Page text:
When pressed for truly convincing miracles, [Hinn spokesperson] Susan Smith cited a woman in Orlando who was cured of blindness caused by diabetes. But she would not give the woman's name. She later admitted that the woman's vision may still be cloudy. 'She still has diabetes, strangely...[and] was just rehospitalized."
"People of God," shouts Benny, "we must never speak such faith-destroying words as these: 'If it be thy will, Lord.'...I am Him [Jesus]! The Word has become flesh in Meee!...You are a little god on earth...!"
His other heresies include the teaching that God the Father, Son and Holy Spirit each has a body, soul and spirit. "There's nine of them!" he told his congregation "by revelation knowledge," but probably got the idea from Dake's Annotated Reference Bible, where this ancient heresy was revived on page 55.
Hinn taught the same heresy as Hagin and Copeland, that when Jesus died on the cross He sank into hell and took upon Himself the nature of Satan and was tortured by Satan for our redemption. Then early in 1991 Hinn repudiated this teaching along with other peculiar "word faith" doctrines. Yet he had taught it as "revelation knowledge." God's revelations don't change.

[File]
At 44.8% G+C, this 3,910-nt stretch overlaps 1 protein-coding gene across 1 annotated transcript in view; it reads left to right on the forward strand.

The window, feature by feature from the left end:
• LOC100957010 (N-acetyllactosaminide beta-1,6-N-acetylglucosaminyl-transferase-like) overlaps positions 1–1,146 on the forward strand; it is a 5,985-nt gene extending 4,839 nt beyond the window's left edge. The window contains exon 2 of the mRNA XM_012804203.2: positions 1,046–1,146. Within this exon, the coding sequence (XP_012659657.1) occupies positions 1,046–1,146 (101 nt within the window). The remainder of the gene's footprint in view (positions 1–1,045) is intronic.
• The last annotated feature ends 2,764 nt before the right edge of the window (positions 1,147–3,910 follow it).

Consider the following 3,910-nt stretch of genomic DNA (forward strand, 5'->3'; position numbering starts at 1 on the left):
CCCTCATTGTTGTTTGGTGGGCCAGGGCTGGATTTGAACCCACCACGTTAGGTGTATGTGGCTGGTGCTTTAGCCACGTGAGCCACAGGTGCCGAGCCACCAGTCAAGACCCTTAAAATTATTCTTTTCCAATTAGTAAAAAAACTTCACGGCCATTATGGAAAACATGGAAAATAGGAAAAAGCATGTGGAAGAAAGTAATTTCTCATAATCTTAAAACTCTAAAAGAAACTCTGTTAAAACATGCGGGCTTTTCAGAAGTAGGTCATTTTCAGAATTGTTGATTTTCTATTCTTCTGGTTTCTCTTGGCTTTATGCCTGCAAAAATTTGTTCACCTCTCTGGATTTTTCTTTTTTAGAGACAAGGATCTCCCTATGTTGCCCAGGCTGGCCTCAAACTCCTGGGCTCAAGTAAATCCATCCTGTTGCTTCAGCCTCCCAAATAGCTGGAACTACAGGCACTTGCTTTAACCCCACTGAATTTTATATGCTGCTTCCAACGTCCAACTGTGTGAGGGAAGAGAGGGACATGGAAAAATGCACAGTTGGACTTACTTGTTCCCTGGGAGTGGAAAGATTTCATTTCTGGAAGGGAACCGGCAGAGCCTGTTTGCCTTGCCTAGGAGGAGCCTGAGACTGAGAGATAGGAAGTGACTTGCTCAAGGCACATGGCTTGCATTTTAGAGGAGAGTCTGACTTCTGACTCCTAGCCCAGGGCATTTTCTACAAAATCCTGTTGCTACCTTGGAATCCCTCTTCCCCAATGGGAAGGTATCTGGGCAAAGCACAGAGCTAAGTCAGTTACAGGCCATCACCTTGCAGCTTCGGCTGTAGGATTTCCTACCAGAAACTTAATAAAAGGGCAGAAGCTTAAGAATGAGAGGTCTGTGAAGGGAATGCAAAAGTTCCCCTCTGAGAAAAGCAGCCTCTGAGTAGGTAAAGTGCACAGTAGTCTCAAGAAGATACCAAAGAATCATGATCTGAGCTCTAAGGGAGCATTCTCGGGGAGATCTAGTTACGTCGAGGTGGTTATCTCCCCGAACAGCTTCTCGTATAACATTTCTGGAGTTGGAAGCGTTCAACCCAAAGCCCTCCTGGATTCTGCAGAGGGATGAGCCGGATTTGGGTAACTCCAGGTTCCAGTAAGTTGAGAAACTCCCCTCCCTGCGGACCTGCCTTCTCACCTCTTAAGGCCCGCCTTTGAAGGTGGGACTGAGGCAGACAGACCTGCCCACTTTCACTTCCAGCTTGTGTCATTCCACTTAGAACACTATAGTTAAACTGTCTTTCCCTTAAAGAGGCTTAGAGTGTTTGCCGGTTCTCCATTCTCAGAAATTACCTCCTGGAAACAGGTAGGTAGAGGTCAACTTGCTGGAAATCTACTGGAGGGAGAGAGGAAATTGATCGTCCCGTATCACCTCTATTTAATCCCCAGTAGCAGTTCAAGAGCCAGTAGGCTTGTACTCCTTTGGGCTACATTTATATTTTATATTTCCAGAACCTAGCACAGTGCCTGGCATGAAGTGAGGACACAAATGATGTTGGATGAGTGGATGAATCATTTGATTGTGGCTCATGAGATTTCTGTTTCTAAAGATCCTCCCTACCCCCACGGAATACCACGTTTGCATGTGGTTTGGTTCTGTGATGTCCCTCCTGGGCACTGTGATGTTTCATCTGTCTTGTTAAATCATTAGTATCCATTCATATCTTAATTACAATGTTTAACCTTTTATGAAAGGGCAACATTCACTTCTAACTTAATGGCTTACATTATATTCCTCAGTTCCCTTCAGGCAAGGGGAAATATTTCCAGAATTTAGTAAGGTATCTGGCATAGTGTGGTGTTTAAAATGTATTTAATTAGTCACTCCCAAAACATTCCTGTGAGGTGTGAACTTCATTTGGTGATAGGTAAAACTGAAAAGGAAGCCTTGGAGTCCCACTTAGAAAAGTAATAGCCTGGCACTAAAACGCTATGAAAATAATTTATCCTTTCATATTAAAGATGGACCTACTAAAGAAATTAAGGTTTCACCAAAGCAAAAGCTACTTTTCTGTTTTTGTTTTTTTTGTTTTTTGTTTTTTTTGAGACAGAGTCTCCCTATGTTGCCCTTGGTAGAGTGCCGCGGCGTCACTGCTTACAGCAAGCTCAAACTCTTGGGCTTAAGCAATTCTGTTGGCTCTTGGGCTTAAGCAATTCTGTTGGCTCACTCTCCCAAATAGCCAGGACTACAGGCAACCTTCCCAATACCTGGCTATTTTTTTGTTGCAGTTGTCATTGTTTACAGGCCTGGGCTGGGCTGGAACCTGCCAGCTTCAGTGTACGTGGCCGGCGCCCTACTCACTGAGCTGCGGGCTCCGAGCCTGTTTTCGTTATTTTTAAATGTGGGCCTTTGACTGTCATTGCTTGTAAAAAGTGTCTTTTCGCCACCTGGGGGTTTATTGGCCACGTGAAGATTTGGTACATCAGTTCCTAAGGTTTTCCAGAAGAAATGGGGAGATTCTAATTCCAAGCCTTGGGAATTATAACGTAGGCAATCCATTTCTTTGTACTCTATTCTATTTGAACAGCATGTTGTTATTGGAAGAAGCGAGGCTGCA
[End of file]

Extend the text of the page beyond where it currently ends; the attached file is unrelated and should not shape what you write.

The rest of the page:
As for his critics, Hinn says, "You know, I've looked for one verse in the Bible—I just can't seem to find it—one verse that says, 'If you don't like 'em, kill 'em.' I really wish I could find it!... Sometimes I wish God would give me a Holy Ghost machine gun. I'd blow your head off!" The TBN studio audience loudly applauded those gracious words from the "man of God."
Surely we are seeing fulfilled the primary sign Christ gave of the nearness of His return: "For there shall arise false Christs, and false prophets, and shall shew great signs and wonders; insomuch that, if it were possible, they shall deceive the very elect" (Mat:24:24). Let us seek to know God and His Word and to walk in obedience to Him, contending earnestly for the faith which was once for all delivered to the saints. He's coming soon! TBC